Two of the most annoying insects of summer -- deerflies and horseflies -- may spread Lyme disease, a Connecticut physician contends.

In a letter to the New England Journal of Medicine published June 14, Steven W. Luger, a family practitioner and Lyme disease researcher from Old Lyme, Conn., reports what may be the first documented case of a man who developed the disease after being bitten by a horsefly.

Luger said that his 42-year-old patient was jogging last July in an area of Old Lyme when he was bitten by a large fly that left painful, swollen welts on his chest.

Two weeks after being bitten, the man visited Luger, complaining of a headache, chills, fever and fatigue. He had a large rash encircling the area of the bites, a classic symptom of Lyme disease. The man said he was unaware of having sustained a tick bite during the previous three months. After treatment with antibiotics, the man recovered completely.

Although Lyme disease is known to be transmitted by the deer tick, said Louis Magnarelli, chief of entomology at the Connecticut Agriculture Experimental Station, it has been suspected that biting flies may also be able to infect humans. "We've known that for a few years now," Magnarelli said, "but we have not been able to demonstrate transmission in the laboratory."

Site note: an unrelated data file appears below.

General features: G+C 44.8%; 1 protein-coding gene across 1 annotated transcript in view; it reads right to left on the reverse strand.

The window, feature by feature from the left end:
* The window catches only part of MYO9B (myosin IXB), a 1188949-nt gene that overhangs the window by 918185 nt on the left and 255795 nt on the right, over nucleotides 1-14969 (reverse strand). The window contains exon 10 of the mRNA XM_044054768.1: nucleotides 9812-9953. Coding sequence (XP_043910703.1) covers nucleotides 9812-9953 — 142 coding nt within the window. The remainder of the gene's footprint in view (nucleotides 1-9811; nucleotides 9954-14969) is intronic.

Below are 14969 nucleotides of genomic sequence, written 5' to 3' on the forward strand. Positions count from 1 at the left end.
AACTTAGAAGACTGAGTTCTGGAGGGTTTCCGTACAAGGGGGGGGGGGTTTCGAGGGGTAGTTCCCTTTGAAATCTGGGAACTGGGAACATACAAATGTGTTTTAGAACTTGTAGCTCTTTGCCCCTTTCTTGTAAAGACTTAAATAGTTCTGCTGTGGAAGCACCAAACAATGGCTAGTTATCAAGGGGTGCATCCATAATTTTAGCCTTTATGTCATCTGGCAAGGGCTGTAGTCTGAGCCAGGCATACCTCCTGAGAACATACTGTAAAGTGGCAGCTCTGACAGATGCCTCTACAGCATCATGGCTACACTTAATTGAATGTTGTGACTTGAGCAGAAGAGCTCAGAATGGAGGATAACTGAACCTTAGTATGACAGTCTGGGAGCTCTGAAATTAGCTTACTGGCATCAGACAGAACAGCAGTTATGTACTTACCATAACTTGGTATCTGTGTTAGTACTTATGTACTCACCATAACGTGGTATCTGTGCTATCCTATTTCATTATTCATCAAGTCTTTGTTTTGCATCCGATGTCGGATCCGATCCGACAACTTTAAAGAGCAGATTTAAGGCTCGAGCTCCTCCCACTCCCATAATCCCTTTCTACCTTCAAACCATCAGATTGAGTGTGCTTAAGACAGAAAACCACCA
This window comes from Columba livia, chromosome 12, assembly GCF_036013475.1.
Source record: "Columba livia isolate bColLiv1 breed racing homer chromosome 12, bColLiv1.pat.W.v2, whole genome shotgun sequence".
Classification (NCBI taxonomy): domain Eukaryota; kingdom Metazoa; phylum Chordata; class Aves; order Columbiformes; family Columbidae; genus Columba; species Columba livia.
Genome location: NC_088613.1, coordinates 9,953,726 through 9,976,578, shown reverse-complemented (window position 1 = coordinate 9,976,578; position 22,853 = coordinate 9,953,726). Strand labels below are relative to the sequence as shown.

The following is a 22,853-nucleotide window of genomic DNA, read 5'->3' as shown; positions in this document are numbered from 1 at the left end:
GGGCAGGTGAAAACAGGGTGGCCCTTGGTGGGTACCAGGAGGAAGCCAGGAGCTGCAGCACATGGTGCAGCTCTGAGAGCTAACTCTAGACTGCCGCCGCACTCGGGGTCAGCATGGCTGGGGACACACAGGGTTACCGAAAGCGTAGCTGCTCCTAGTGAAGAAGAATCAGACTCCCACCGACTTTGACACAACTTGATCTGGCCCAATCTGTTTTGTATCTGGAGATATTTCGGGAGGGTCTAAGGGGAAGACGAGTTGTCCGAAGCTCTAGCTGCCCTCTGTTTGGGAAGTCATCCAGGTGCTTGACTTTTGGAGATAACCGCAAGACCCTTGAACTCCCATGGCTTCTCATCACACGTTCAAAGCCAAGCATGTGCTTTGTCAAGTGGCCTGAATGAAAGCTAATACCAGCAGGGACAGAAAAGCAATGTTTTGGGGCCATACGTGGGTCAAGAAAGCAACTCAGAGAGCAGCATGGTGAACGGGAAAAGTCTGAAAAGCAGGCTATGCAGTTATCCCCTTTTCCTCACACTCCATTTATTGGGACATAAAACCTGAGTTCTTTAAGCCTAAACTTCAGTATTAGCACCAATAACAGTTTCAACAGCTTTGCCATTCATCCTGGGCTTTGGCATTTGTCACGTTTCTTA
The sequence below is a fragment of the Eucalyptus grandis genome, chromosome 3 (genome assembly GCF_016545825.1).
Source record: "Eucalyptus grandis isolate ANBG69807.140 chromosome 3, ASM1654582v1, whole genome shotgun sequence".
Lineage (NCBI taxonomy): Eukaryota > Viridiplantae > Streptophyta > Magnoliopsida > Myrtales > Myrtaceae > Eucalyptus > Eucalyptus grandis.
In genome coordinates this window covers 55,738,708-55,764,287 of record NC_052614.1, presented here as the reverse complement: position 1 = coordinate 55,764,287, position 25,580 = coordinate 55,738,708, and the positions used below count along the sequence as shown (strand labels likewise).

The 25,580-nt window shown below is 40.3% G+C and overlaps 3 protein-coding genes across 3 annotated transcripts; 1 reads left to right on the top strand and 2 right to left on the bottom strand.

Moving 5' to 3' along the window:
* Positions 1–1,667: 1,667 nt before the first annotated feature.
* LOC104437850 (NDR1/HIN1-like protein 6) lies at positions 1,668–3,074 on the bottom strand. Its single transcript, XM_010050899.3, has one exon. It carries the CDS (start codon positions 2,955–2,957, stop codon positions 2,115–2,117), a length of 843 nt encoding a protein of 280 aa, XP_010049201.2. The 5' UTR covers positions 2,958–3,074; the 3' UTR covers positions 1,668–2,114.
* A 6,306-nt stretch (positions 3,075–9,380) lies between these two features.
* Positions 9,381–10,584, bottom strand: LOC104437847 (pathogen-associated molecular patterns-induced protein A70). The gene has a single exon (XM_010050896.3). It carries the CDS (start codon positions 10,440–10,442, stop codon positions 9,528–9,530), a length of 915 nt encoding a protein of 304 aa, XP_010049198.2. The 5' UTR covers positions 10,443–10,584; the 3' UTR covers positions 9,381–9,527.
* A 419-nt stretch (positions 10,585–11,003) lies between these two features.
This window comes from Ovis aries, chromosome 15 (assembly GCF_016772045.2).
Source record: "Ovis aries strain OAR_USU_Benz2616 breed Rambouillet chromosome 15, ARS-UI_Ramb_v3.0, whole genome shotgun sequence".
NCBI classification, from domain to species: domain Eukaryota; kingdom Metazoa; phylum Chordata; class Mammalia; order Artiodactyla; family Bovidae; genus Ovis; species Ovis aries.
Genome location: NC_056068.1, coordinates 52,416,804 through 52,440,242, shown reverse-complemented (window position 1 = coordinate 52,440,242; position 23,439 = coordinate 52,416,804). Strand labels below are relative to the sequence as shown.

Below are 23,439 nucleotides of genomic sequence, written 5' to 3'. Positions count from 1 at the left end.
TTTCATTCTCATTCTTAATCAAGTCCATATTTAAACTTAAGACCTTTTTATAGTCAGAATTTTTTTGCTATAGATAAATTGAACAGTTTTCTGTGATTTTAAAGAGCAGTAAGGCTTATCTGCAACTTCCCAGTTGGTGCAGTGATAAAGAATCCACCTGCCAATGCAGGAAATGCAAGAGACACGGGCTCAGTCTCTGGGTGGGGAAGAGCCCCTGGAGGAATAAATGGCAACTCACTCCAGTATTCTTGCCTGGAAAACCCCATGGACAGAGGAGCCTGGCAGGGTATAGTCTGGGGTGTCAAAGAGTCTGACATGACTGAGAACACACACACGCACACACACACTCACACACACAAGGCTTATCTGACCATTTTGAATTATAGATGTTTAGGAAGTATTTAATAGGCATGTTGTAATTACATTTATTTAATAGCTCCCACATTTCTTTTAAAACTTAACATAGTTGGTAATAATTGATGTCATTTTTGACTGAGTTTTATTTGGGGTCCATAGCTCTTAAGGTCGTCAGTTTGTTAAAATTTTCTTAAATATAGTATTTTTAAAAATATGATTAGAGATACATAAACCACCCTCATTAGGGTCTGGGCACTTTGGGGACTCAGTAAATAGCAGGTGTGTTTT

Ticks attach to the body for a longer period of time, often without their victims' being aware of it, while fly bites are "almost instantaneous" and painful, Luger said. If untreated, Lyme disease, which has reached epidemic proportions in some parts of the country, including the Northeast, can cause serious neurological damage including dementia.

"I don't think {fly bites} will be of major concern," Luger said. He estimates that only a handful of the estimated 7,400 cases of Lyme disease reported last year to the Centers for Disease Control might be blamed on fly bites, because the number of infected ticks is believed to be much greater.